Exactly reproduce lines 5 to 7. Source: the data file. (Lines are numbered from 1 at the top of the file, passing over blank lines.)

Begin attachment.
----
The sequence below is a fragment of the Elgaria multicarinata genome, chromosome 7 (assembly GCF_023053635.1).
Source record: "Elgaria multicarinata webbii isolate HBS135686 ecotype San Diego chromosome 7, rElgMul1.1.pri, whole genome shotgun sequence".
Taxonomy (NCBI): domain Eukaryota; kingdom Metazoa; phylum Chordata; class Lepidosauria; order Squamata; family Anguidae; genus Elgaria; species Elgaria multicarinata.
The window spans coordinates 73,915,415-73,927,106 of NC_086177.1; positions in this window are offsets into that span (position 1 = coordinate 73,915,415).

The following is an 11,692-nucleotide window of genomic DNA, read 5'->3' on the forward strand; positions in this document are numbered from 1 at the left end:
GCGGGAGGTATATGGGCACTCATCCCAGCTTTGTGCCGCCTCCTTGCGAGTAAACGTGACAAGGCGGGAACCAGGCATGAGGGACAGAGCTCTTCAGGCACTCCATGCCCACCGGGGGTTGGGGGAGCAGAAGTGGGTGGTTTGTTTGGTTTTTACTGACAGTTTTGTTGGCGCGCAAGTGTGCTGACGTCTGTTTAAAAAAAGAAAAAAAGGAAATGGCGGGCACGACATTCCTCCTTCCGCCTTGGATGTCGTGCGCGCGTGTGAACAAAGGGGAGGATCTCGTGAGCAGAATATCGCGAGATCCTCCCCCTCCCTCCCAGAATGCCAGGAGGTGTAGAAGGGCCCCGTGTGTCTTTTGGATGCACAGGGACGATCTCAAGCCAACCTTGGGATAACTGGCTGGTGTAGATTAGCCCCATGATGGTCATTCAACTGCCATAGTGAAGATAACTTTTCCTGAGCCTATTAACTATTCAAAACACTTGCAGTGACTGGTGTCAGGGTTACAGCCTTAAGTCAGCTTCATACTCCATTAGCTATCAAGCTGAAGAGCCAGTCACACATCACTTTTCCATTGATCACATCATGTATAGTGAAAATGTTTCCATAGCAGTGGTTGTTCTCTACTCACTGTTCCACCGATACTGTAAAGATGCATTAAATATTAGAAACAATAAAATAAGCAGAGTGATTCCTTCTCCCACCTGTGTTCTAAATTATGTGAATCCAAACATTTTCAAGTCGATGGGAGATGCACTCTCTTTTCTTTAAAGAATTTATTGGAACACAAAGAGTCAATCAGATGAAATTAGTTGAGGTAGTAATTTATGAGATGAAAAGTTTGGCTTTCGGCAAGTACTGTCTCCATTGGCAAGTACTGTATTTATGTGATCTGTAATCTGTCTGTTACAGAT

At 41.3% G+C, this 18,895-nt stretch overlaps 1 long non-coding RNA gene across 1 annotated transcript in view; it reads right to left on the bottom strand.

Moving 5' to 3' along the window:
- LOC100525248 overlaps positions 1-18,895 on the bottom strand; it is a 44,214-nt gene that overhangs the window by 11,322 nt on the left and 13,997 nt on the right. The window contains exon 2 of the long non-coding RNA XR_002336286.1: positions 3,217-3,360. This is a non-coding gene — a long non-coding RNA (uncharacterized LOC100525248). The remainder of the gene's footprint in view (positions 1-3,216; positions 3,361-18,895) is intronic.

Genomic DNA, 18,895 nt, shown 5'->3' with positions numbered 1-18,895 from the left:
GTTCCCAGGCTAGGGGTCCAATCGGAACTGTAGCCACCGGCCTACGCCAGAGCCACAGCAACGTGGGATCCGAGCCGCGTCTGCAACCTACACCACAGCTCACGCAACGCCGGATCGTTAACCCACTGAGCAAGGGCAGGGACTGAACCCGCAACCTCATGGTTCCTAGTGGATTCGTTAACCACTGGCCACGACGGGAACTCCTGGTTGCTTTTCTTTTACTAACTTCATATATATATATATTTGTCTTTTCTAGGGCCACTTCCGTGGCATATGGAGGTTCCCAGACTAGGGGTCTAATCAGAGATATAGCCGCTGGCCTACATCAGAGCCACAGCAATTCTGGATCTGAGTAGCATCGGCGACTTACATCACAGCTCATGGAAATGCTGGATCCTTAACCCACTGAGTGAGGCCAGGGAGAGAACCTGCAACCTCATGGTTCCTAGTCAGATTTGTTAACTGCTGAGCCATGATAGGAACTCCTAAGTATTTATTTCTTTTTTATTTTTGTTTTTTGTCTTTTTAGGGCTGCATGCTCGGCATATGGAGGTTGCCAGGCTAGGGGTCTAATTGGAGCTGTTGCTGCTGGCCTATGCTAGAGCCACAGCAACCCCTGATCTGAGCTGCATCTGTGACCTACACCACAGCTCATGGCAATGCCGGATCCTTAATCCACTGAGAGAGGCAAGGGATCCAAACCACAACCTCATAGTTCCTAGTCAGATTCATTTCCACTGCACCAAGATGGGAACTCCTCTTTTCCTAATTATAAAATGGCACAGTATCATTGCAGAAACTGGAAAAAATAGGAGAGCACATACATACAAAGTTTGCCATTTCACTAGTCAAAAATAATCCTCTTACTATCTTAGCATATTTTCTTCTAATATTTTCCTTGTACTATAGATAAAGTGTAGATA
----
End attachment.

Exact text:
The following is an 11,692-nucleotide window of genomic DNA, read 5'->3' on the forward strand; positions in this document are numbered from 1 at the left end:
GCGGGAGGTATATGGGCACTCATCCCAGCTTTGTGCCGCCTCCTTGCGAGTAAACGTGACAAGGCGGGAACCAGGCATGAGGGACAGAGCTCTTCAGGCACTCCATGCCCACCGGGGGTTGGGGGAGCAGAAGTGGGTGGTTTGTTTGGTTTTTACTGACAGTTTTGTTGGCGCGCAAGTGTGCTGACGTCTGTTTAAAAAAAGAAAAAAAGGAAATGGCGGGCACGACATTCCTCCTTCCGCCTTGGATGTCGTGCGCGCGTGTGAACAAAGGGGAGGATCTCGTGAGCAGAATATCGCGAGATCCTCCCCCTCCCTCCCAGAATGCCAGGAGGTGTAGAAGGGCCCCGTGTGTCTTTTGGATGCACAGGGACGATCTCAAGCCAACCTTGGGATAACTGGCTGGTGTAGATTAGCCCCATGATGGTCATTCAACTGCCATAGTGAAGATAACTTTTCCTGAGCCTATTAACTATTCAAAACACTTGCAGTGACTGGTGTCAGGGTTACAGCCTTAAGTCAGCTTCATACTCCATTAGCTATCAAGCTGAAGAGCCAGTCACACATCACTTTTCCATTGATCACATCATGTATAGTGAAAATGTTTCCATAGCAGTGGTTGTTCTCTACTCACTGTTCCACCGATACTGTAAAGATGCATTAAATATTAGAAACAATAAAATAAGCAGAGTGATTCCTTCTCCCACCTGTGTTCTAAATTATGTGAATCCAAACATTTTCAAGTCGATGGGAGATGCACTCTCTTTTCTTTAAAGAATTTATTGGAACACAAAGAGTCAATCAGATGAAATTAGTTGAGGTAGTAATTTATGAGATGAAAAGTTTGGCTTTCGGCAAGTACTGTCTCCATTGGCAAGTACTGTATTTATGTGATCTGTAATCTGTCTGTTACAGAT

At 41.3% G+C, this 18,895-nt stretch overlaps 1 long non-coding RNA gene across 1 annotated transcript in view; it reads right to left on the bottom strand.